Mice and Men

Bryan Crockett
Ecce Homo, 2000


marble and epoxy, 30 x 40 x 70 in.

Transgenics is the practice of transplanting genes from one species to another, thus creating genetic hybrids that can develop characteristics of both species. Consider what is happening with genetics. For instance, the oncomouse is the first patented transgenic lab mouse, engineered to have a human immune system for the purpose of oncology research. In this way, the practice of genetics can be understood as an analogy to the worlds of allegory and mythology. Like the Satyr or Minotaur, the oncomouse is the literalization of a clichÈ man/mouse. That is why I have chosen to reinterpret the ultimate figure of salvation, Christ, through the ultimate actor of contemporary science, the oncomouse. This sculpture is intended to be a monument to the test object of modern science, human kindís symbolic and literal stand-in personified. This human-scale, fleshy mouse, sculpted with the pathos of classical sculpture, stands in a gesture reminiscent of Christ revealing his wounds. Almost six feet tall he is nude (as is the oncomouse) and his flesh is a very convincing pale skin tone. Upon further inspection, however, one realizes the mouse/man is actually sculpted in flesh-colored marble. The lifelike sculpture and skin texture makes the sculpture oscillate between a living creature and a strong likeness, evoking the Pygmalion myth.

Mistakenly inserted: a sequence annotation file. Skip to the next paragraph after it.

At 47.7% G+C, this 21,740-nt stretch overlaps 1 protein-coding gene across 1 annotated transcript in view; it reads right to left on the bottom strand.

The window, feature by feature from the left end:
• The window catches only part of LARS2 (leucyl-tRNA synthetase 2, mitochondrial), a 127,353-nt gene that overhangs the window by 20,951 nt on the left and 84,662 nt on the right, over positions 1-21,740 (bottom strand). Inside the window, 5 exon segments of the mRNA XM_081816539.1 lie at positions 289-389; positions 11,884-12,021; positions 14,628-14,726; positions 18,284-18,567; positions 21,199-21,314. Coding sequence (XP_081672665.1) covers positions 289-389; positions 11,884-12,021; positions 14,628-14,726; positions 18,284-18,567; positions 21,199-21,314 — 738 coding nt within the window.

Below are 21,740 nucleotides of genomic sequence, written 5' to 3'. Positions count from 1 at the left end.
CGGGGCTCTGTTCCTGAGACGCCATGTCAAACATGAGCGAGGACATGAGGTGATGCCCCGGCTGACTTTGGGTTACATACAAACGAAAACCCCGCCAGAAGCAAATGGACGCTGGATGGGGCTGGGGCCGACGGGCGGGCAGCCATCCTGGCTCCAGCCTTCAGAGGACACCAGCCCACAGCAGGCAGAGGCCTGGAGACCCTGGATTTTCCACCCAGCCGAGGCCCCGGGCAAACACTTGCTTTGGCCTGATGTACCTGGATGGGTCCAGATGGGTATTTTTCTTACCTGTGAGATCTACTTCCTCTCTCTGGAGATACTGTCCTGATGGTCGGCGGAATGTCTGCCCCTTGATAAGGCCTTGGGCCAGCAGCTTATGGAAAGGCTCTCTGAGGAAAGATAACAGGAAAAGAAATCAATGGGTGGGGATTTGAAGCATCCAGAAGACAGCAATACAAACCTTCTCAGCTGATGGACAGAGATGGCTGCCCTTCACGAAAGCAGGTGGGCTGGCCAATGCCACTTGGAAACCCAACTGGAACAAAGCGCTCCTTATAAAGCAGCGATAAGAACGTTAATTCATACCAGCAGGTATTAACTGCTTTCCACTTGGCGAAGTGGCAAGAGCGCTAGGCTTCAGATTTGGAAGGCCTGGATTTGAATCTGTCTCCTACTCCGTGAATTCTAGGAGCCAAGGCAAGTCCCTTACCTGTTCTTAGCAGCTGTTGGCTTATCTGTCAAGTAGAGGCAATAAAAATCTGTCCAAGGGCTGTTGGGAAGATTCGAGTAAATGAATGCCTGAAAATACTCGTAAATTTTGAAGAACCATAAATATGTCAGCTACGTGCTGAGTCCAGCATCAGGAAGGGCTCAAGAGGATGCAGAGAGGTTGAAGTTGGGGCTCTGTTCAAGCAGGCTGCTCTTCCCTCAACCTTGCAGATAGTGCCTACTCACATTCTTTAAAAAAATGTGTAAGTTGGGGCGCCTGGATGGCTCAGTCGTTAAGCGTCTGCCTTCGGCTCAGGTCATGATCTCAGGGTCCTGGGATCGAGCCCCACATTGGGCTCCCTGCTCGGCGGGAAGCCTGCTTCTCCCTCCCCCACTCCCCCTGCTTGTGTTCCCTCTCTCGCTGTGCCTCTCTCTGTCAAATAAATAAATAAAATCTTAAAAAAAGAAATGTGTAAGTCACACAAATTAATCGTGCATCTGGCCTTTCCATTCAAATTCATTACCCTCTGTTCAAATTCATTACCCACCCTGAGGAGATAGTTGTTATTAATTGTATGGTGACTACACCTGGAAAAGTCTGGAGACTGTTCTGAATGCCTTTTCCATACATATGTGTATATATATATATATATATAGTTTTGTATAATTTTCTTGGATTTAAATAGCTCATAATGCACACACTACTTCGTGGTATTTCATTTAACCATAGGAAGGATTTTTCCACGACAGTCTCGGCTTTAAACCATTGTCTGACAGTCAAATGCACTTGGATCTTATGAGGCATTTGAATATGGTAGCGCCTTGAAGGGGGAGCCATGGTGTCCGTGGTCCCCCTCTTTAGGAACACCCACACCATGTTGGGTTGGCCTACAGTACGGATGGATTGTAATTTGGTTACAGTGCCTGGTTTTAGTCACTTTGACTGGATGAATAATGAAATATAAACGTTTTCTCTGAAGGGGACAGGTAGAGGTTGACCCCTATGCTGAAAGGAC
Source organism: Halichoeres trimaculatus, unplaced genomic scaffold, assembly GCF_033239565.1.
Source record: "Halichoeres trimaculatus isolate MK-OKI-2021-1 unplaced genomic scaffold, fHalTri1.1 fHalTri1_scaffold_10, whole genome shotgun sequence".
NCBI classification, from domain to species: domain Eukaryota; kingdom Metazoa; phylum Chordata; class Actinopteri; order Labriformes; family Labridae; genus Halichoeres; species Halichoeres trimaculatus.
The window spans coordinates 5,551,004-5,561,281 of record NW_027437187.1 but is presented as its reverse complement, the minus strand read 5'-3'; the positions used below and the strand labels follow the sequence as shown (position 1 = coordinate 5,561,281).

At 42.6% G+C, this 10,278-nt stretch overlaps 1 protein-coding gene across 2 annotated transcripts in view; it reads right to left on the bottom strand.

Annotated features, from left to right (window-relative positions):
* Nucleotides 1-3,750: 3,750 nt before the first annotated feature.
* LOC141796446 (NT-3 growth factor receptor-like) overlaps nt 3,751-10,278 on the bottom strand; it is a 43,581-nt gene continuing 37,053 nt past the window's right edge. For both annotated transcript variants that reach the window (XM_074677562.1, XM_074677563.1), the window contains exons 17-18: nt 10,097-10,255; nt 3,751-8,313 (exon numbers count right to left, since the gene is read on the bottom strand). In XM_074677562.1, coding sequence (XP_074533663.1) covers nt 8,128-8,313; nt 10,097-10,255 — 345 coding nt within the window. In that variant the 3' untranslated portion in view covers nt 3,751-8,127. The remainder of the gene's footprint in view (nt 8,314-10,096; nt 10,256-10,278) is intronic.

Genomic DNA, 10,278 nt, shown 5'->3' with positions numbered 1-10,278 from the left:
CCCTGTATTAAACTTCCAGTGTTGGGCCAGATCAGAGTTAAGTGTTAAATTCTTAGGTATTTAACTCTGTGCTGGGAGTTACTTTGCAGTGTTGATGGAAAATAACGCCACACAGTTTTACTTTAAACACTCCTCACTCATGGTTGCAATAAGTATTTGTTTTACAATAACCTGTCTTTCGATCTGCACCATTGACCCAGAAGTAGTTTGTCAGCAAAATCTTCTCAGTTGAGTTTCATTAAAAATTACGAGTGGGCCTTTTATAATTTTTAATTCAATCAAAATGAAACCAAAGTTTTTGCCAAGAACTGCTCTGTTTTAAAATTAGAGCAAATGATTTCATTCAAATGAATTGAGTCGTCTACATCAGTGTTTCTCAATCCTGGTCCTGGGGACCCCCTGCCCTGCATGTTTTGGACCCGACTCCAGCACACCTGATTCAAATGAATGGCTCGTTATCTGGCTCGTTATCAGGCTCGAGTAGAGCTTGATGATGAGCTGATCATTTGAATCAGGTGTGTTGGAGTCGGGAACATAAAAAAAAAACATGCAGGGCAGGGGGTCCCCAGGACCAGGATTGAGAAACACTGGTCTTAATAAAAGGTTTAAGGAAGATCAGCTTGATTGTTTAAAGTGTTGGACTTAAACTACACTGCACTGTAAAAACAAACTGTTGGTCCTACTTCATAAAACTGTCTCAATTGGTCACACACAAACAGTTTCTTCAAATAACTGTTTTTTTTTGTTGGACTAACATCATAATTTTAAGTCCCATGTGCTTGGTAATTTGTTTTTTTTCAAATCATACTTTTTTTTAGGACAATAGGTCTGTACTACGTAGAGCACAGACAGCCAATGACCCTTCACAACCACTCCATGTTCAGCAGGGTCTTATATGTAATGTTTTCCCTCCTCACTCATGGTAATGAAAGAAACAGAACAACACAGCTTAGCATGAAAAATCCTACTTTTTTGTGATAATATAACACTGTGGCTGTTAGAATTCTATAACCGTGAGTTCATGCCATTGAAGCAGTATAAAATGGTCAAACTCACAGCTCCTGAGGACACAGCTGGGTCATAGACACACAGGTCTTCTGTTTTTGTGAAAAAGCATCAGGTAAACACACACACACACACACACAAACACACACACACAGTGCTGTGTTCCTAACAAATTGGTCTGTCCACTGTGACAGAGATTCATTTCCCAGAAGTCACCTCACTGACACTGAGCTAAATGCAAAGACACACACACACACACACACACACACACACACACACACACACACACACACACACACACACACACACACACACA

Back in 1997, a rather bizarre photograph suddenly became very famous. It showed a totally hairless mouse, with what appeared to be a human ear growing out of its back. That photograph prompted a wave of protest against genetic engineering, which continues today.